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Career in IT Training

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  • shanemanc
    replied
    Training

    Originally posted by Project Monkey View Post
    For a few years I've fancied doing some PM training or coaching, just a few weeks a year would suffice, but no idea how to break into it.
    Have you actually looked into training further?

    Leave a comment:


  • minestrone
    replied
    I just checked a rational unified process book from 1998 that is sitting in the bookshelf. It too starts with the "the problem with waterfall" speech. I think that is where this started from, it was a sales technique by the rational software company and it is still going strong in agile.

    Kind of like how religions never totally die out, they get replaced but some of the strange habits and beliefs get carried into the new one. Waterfall is the bogeyman that is still being used to scare people.

    Leave a comment:


  • Project Monkey
    replied
    Originally posted by minestrone View Post
    Nobody ever did waterfall, this is just some myth the agile people perpetuate. Iterations have been standard practice for almost 20 years.
    Ditto that. I always talk about iterative development in interviews, never agile or waterfall.

    Leave a comment:


  • Batcher
    replied
    Originally posted by Platypus View Post
    I didn't realise you are a teacher.
    I just taught you an old proverb

    Leave a comment:


  • Platypus
    replied
    Originally posted by Batcher View Post
    Old proverb:

    Those who can't do, teach.

    I didn't realise you are a teacher.

    Leave a comment:


  • minestrone
    replied
    Originally posted by SueEllen View Post
    The reason all companies are jumping on Agile is with Waterfall they found a lot of their projects failed. They are hoping that seeing things at stages will prevent this failure. They ignore the main reason projects failed is the company didn't know what they f*$£ing wanted in the first place. Also lots of people have to see something in other words the UI to be happy with it.

    In another few years it will be out of fashion again....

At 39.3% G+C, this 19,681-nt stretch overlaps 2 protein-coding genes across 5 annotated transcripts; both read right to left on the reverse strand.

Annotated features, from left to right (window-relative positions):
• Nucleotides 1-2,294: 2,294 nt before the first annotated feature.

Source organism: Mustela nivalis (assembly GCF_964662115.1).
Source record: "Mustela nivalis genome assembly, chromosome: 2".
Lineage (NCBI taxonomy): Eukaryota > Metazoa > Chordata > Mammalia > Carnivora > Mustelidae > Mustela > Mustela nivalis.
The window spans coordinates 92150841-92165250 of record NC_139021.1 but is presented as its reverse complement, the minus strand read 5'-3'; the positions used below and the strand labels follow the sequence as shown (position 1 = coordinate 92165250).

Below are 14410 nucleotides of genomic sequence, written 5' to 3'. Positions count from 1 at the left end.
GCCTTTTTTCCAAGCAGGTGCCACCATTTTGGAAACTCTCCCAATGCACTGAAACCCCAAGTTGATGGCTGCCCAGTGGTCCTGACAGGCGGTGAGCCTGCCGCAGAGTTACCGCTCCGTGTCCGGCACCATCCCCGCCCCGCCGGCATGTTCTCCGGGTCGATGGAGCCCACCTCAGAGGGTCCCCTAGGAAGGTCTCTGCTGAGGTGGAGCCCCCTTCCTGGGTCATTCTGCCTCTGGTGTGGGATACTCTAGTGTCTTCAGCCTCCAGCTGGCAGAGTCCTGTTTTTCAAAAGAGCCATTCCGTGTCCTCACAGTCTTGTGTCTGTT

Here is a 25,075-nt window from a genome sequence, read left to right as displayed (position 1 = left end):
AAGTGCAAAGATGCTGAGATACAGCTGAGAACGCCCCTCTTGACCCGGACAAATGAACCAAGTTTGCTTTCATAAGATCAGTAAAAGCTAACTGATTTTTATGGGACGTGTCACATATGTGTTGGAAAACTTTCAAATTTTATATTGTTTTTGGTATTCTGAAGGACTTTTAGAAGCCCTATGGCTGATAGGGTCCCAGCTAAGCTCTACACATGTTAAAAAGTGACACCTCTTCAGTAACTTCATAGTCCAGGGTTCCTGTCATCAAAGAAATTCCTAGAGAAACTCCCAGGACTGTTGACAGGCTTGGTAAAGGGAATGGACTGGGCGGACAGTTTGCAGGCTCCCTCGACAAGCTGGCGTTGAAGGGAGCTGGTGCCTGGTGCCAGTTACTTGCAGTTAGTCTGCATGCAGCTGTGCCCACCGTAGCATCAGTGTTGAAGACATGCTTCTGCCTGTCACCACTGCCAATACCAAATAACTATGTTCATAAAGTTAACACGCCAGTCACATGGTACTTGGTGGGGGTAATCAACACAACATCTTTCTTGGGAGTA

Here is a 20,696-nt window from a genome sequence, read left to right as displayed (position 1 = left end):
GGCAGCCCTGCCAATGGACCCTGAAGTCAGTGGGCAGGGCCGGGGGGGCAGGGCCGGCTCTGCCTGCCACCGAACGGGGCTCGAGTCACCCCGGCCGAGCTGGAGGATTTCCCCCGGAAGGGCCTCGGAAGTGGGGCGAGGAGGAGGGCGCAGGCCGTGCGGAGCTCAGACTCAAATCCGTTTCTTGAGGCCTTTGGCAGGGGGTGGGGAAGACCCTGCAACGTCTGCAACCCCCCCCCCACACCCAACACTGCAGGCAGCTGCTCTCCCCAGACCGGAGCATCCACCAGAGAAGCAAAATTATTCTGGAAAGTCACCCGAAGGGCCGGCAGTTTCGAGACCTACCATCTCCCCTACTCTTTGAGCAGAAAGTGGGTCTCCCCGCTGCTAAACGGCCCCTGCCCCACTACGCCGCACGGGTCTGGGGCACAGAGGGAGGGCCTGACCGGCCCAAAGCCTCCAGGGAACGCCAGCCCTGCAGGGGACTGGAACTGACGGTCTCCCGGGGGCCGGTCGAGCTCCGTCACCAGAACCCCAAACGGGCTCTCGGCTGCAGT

Nobody ever did waterfall, this is just some myth the agile people perpetuate. Iterations have been standard practice for almost 20 years.

    Leave a comment:


  • minestrone
    replied
    Ironically the entire purpose of agile is a way for training companies to sell stuff to companies.

    It is all meaningless tulipe.

    Leave a comment:


  • Tasslehoff
    replied
    Originally posted by Batcher View Post
    Old proverb:

    Those who can't do, teach.

    I intend to get into Teaching / Management when there are 18 year old kids coding rings round me asking for half of my rate. Till then I think I still have something to give at the coal face.

    Leave a comment:


  • SueEllen
    replied
    Originally posted by Freaki Li Cuatre View Post
    One thing I've noticed at all clients that have done Agile is that what you actually deliver in a sprint is really quite lightweight compared to a waterfall methodology / just being left to your own devices. For example, in my last role, at the end of the first sprint they wanted WCF service contracts, validation & some stubs written so that the UI guy could hook up. All well and good but I could do this with my eyes shut & each sprint was enveloped in its own layer of documentation, unit testing, code reviews, presentations etc. So you have to go through all that stuff for every sprint - and there are usually a lot of them.

    I can see the point of it. I just don't like doing it, that's all.
    The reason all companies are jumping on Agile is with Waterfall they found a lot of their projects failed. They are hoping that seeing things at stages will prevent this failure. They ignore the main reason projects failed is the company didn't know what they f*$£ing wanted in the first place. Also lots of people have to see something in other words the UI to be happy with it.

    In another few years it will be out of fashion again....

    Leave a comment:


  • Freaki Li Cuatre
    replied
    Originally posted by SueEllen View Post
    Agile works differently in different companies - so the next client you have will do it different. Just stick with it.
    One thing I've noticed at all clients that have done Agile is that what you actually deliver in a sprint is really quite lightweight compared to a waterfall methodology / just being left to your own devices. For example, in my last role, at the end of the first sprint they wanted WCF service contracts, validation & some stubs written so that the UI guy could hook up. All well and good but I could do this with my eyes shut & each sprint was enveloped in its own layer of documentation, unit testing, code reviews, presentations etc. So you have to go through all that stuff for every sprint - and there are usually a lot of them.

    I can see the point of it. I just don't like doing it, that's all.

    Leave a comment:

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